Butcher’s Delivery Bike

The favoured vehicle for home delivery by butchers and grocers was a bike such as this. This example dates from the 1950s and is basically an ordinary bike with a carrying frame over the front wheel. The frame held a wicker basket. The panel between the cross bars usually had a painted sign which identified the shop – “Canvins” for example.

Most butchers and grocers had one of these and usually a boy was hired after school to make deliveries.


Canvins butchers shop is the fourth from the right in this 1950’s photo.

Independent butchers still survive in 2016 but in 1958 they were plentiful. Only one chain was in evidence and this was the London Central Meat Company who had shops on the Stratford Road, The Square, and on Green lane at the top of Oxford Street. In the 1960s the name changed to Baxters. (I am not altogether sure about the one on the Square – it may have been Dewhursts) At any rate by the early to mid 1950s two were definitely Baxters and the LCM in Green Lane closed down.

Fred Griffiths outside Baxters on the Square c 1967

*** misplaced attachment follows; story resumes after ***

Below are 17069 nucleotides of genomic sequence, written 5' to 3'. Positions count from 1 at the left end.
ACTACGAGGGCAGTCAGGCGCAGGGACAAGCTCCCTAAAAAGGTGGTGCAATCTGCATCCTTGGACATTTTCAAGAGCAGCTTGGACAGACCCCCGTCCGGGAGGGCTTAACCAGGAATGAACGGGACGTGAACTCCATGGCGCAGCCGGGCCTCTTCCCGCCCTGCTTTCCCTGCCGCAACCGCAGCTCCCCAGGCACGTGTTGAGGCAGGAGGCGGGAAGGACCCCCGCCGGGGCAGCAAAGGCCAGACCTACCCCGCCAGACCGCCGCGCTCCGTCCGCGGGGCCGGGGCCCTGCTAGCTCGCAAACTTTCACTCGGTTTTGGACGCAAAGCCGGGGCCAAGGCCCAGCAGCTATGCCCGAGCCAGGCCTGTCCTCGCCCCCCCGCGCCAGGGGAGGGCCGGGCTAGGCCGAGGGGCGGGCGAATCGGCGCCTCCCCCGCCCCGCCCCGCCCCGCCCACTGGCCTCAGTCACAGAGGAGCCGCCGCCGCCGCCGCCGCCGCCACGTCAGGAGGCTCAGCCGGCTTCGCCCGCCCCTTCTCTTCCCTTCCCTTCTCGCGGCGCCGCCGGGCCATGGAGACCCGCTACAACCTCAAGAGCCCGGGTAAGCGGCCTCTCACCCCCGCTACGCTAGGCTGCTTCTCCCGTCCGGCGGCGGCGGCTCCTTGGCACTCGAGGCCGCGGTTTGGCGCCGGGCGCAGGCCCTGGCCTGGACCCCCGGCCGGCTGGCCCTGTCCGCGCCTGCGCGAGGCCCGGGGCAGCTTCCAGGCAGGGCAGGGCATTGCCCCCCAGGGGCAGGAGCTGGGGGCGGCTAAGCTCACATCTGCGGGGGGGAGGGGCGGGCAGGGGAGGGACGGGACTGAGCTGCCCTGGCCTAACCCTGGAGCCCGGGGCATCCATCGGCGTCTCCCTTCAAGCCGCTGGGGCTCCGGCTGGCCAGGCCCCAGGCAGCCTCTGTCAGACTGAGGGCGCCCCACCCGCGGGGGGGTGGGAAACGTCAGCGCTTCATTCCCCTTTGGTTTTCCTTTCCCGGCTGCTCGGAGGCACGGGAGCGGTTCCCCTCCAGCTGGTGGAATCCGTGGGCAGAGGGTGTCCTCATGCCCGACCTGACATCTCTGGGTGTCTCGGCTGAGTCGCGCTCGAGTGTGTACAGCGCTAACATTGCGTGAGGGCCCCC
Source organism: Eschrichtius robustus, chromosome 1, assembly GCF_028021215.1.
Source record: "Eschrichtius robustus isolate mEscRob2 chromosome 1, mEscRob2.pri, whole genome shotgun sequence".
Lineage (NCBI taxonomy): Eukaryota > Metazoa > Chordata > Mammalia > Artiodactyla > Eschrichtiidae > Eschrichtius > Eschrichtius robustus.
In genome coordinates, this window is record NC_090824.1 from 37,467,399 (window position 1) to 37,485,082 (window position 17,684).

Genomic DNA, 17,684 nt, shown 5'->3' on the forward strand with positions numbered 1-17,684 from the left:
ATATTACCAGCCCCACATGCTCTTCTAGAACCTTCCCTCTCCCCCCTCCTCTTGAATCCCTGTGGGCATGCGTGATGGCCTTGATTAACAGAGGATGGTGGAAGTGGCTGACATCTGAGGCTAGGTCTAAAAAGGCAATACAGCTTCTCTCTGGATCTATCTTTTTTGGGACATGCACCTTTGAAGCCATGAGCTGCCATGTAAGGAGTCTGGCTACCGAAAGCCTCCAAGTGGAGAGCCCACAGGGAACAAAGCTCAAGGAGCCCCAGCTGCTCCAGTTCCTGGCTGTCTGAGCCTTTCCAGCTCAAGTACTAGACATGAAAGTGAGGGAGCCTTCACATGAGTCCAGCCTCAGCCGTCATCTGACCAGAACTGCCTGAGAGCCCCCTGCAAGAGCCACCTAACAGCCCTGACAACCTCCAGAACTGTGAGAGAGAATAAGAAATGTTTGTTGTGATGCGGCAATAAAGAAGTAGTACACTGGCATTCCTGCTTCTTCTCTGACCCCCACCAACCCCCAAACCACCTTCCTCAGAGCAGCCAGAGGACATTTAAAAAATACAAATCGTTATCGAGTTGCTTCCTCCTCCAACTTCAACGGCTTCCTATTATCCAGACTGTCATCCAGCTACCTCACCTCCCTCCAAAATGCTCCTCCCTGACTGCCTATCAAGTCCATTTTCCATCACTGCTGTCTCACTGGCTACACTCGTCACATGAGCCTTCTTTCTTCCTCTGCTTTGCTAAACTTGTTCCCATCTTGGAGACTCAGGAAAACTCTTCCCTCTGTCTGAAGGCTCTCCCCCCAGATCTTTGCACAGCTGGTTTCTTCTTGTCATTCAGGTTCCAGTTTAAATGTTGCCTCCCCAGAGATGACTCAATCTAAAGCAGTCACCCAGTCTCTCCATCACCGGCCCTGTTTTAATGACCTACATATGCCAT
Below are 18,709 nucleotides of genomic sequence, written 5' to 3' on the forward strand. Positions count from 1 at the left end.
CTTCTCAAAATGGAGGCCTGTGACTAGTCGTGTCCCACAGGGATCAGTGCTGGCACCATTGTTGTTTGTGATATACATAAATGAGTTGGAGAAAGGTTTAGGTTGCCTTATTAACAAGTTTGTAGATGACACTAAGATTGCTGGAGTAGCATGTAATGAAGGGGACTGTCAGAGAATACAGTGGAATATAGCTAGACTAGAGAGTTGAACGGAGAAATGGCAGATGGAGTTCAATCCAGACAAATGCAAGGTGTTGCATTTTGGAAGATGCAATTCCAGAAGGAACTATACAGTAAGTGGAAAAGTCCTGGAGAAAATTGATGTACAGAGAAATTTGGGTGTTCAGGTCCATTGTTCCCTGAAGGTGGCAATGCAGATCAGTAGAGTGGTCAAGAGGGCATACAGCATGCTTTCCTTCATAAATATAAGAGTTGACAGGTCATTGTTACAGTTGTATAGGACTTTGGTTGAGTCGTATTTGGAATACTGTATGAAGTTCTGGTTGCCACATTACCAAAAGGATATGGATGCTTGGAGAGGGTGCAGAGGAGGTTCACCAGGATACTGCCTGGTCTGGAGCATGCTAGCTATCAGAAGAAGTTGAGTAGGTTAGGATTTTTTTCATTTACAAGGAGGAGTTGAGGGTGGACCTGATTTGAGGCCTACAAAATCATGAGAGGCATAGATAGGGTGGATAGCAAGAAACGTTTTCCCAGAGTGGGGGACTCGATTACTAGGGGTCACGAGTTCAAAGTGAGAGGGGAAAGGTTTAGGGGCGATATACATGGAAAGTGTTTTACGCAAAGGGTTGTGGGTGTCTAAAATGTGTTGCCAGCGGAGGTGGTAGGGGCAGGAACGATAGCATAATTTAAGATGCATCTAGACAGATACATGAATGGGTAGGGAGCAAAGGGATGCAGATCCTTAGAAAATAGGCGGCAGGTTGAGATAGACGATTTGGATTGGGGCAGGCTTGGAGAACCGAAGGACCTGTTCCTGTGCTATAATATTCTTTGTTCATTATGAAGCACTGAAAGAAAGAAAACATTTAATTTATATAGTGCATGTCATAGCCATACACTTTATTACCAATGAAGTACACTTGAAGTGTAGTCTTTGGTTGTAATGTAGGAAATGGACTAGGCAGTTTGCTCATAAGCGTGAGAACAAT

Next in numbers would be the Co-op who operated a shop on the south side of Church Street in the section that was pulled down to create the Agora and another at the top of Jersey Road.

This house has been much-modified. The low wall is new and the window was a full plate glass window. newer windows have replaced the original sash windows upstairs.

This is now a private residence although you can see that it was once a shop.

The Canvin family, who had shops in stony Stratford and (I think) New Bradwell had a shop on the front. Eady’s, on the corner of Church and Radcliffe Streets, was into its third generation of family management, having been on that site since the 1880s.

Eady’s on the corner of Radcliffe Street and Church Street, opposite The Vic.

Ron Tuckey operated his shop on Aylesbury Street facing Bedford Street.

The fascia from this former shop on Aylesbury Street betrays its former function. The front window was a full plate glass light, double the size of the present installation.

Ron Tuckey is front row left in this photo of the New Inn darts team

A characteristic of butchers shops back then was sawdust on the floor to absorb the blood. At the end of the day this was swept up as the shop was cleaned and fresh sawdust laid down for the following day. Meat was cut to the customer’s specification rather than pre-packaged.